Friday, June 7, 2013

Rosie Makes Pho Bo.

Rosie is making pho bo today.

 Well, I didn't really make pho bo.
I thawed out a couple of frozen quarts of broth
 and assembled a few accoutrements.

 In case you're wondering why one quart
is darker than the other,
I prepared the broth differently.

From everything I've read,
all the flavor is extracted from the bones
in the first three hours of bare-simmering.

The darker broth was bare-simmered all night.
The lighter broth was simmered for 3-4 hours.
I have to say, the darker broth had a better, deeper,
more complex flavor.

If you want to see how the ambrosial broth is made,
please go to my blog post,
Pho Whom The Bell Tolls for the darker broth.

 Here's how I made the lighter broth.

And pho is pronounced "fuh."

Pho is a Vietnamese noodle soup.
Pho bo is made with beef.
Pho ga is made with chicken.

I know pho purists will shudder,
but this is how I like to do my meat.
While the meat is still slightly frozen,
slice it thinly.
This is a flat iron cut.

My marinade:
2 TB cornstarch
1 TB Tamari sauce
1 TB rice vinegar
Mix well.

Toss meat in marinade, coating well.
Let marinate about 30 minutes
while you prepare the rest of the ingredients.

I have noodles, basil, mint, cilantro,
lime, jalapeno, serrano, dried red hot pepper,
baby bellas, and scallions.

Pour boiling water over the noodles and cover.
Let sit for at least 20 minutes.

Prepare the accoutrements:

 Remove seeds and ribs from jalapenos and serranos.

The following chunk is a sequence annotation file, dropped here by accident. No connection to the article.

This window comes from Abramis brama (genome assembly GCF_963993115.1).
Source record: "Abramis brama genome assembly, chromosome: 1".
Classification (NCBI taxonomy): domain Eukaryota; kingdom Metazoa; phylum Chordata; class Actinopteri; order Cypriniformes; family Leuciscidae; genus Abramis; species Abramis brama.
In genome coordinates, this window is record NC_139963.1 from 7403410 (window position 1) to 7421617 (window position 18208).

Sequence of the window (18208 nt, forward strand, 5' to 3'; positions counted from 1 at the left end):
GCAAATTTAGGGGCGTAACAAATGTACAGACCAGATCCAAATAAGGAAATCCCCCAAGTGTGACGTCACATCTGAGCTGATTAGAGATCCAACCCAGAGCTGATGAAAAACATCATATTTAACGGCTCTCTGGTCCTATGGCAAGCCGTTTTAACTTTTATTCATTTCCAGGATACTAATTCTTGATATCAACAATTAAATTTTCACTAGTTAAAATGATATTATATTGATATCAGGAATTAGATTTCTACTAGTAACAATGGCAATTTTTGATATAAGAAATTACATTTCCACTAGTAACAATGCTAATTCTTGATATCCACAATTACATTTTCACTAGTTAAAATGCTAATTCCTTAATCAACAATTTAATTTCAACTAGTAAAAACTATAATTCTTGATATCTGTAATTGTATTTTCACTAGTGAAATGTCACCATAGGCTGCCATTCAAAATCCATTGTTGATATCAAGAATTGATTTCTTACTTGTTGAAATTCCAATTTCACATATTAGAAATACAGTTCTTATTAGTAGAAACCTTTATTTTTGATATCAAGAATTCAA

Thinly slice limes, scallions, serranos, mushrooms,
jalapenos and crumble the red pepper.

Tear the mint, basil, and cilantro.

Cilantro flowers.

Noodles are ready.

the hot pho broth is poured over the meat strips.
I like to sear my meat first.
I like the extra flavor.
Right before cooking,
I sprinkled a little sugar over the meat.

Toss the meat to coat.

I heated my pan and added a tablespoon each
of butter and peanut oil.
Sear the meat.
Resist the temptation to poke or move the meat.
Leave it alone.
You know the meat is ready to turn over
when it releases itself.
Simply give the pan a shake.
When the meat's ready to turn,
it will move.
Don't try to forcefully turn meat before it's ready.
You'll tear it and leave the best part
sticking to the pan.
I added in a handful of the mushrooms to the meat.
I left the rest of the mushrooms raw.

Meat is ready.

I spooned my meat and ladled my broth
into pretty little bowls we bought 
on our last trip across country
in Rawlins, Wyoming.

The spoon is a gift from my dear friend, Glowria.

I added lime, basil, mint, cilantro, 
red pepper, scallions, and mushrooms.

What I love about pho
is the explosion of flavors.
It's exciting to eat,
since I don't know what particular combination of flavors
I'll be getting in each spoonful.
Pho is phon phood.

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